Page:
Summers says many of her clients come to her for workouts because she understands the physical, emotional, and mental challenges they may face because of their weight.
Summers says many of her clients come to her for workouts because she understands the physical, emotional, and mental challenges they may face because of their weight.
Scott Ramsay/@ScottRamsay

Summers has endured flak from cyberbullies who have call her fat and hateful question why anyone would want to train with someone who looks like her but not like her larger physique is exactly why some come to her.

“Many of my clients come to me because I look like them. I have a belly too,’ she said. “I know what they’re going through.”

Sarah Taylor, a 38-year-old trainer in Toronto, also uses her struggles with weight and self-esteem to connect with clients.

During her training sessions, Sarah Taylor promotes self-talk as the key to achieving overall health.

During her training sessions, Sarah Taylor promotes self-talk as the key to achieving overall health.


As she leads clients through her hour-long, virtual classes, Taylor offers adjustments to ensure every client, regardless of their weight or mobility level, can complete the moves.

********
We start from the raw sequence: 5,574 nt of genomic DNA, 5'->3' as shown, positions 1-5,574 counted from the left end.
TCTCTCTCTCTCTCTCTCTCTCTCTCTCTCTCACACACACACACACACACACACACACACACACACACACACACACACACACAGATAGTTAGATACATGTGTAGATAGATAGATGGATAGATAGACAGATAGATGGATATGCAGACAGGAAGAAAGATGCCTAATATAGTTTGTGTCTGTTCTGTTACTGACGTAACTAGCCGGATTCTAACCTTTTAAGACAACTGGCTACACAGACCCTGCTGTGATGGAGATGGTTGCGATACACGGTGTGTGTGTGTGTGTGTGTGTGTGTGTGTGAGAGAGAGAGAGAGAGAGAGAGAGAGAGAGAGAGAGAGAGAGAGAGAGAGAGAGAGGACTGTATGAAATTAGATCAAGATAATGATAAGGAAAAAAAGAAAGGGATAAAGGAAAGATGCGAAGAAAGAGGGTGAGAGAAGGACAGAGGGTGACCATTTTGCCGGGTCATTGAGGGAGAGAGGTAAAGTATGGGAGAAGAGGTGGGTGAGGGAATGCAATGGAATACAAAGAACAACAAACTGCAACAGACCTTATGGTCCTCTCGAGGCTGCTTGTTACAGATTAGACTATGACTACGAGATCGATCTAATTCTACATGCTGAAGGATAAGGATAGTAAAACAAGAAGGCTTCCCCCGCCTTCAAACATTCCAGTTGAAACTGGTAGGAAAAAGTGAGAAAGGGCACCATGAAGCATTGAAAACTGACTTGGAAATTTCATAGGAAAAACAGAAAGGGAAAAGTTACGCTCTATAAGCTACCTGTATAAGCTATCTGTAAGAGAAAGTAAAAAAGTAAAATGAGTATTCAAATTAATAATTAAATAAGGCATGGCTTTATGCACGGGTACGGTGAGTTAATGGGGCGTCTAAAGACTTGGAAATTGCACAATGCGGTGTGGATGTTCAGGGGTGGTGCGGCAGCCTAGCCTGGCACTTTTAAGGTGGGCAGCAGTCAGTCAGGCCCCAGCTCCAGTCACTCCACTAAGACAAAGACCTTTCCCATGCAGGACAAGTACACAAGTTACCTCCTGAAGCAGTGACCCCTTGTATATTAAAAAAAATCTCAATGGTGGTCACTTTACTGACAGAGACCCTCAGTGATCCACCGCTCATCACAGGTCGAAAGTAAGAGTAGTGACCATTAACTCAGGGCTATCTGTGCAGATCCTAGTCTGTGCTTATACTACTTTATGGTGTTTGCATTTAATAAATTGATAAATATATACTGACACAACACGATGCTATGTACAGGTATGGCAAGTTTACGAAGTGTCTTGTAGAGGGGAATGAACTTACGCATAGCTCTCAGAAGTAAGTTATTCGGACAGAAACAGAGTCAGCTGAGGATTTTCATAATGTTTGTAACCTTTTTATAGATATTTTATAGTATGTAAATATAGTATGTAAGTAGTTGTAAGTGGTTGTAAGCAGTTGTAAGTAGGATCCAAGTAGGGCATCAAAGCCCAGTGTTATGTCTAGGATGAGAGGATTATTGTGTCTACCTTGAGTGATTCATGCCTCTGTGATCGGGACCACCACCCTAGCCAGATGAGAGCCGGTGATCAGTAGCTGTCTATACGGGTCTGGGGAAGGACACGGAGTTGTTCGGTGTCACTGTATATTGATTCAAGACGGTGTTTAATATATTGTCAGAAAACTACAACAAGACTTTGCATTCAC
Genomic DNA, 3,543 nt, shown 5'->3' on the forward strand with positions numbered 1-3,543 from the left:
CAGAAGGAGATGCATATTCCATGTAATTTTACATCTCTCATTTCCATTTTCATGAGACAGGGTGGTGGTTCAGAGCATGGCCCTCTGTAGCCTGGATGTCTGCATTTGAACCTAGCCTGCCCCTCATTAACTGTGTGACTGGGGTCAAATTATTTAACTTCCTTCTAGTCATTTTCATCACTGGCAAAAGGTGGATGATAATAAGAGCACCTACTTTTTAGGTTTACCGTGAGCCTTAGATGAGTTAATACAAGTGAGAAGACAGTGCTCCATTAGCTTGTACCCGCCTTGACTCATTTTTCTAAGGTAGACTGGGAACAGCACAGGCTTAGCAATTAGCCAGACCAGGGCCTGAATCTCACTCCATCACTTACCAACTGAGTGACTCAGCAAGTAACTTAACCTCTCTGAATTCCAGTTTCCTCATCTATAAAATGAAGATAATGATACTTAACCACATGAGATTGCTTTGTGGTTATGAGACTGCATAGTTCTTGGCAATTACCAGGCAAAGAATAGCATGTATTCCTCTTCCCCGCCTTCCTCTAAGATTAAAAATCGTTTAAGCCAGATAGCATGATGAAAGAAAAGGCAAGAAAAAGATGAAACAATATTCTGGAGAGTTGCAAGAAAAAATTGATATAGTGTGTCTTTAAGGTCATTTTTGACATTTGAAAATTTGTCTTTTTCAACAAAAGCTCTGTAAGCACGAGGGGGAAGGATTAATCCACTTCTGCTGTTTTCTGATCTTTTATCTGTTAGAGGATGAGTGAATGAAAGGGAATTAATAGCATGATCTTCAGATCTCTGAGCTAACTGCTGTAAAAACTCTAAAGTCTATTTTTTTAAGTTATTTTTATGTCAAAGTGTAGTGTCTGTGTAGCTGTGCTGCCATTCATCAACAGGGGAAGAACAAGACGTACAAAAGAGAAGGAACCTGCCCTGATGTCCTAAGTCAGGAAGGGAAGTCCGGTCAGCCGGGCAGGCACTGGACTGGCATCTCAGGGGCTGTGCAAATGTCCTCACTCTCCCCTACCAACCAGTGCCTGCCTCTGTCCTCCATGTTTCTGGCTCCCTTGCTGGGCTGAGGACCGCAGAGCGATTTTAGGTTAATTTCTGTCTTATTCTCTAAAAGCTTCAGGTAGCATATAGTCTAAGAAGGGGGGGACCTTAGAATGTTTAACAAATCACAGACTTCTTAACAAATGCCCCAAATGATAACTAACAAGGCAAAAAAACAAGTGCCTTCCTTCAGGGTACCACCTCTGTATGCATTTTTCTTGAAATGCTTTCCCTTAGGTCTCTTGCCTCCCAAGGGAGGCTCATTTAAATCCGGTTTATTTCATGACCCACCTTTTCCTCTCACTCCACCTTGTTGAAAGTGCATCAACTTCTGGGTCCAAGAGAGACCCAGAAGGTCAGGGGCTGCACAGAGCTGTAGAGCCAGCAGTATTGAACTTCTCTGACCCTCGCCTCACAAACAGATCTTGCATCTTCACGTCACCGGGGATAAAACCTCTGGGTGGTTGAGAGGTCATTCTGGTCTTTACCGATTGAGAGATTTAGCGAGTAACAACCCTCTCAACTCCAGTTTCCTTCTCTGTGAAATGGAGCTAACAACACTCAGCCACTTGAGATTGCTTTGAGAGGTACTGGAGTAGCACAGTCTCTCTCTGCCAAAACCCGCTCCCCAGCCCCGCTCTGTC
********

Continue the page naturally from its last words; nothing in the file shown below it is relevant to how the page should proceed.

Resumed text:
As she leads clients through her hour-long, virtual classes, Taylor offers adjustments to ensure every client, regardless of their weight or mobility level, can complete the moves.


“I know what it’s like to absolutely hate yourself. I know what it’s like to work out three hours a day, six days a week and throw up after every workout because you hate yourself,” says Taylor, who weighs about 500 pounds and is five feet tall.

While training at a commercial gym before becoming a trainer in 2018, Taylor recalled being embarrassed by a woman who gave her a dirty look and asked, “‘Do you have medical clearance to train here?'”

The incident, while painful, inspired her professional fitness journey.

“What I’ve learned and what I tell my clients is that you can’t change yourself if you hate yourself,” Taylor said. “The only way you will see real change is to really love yourself.”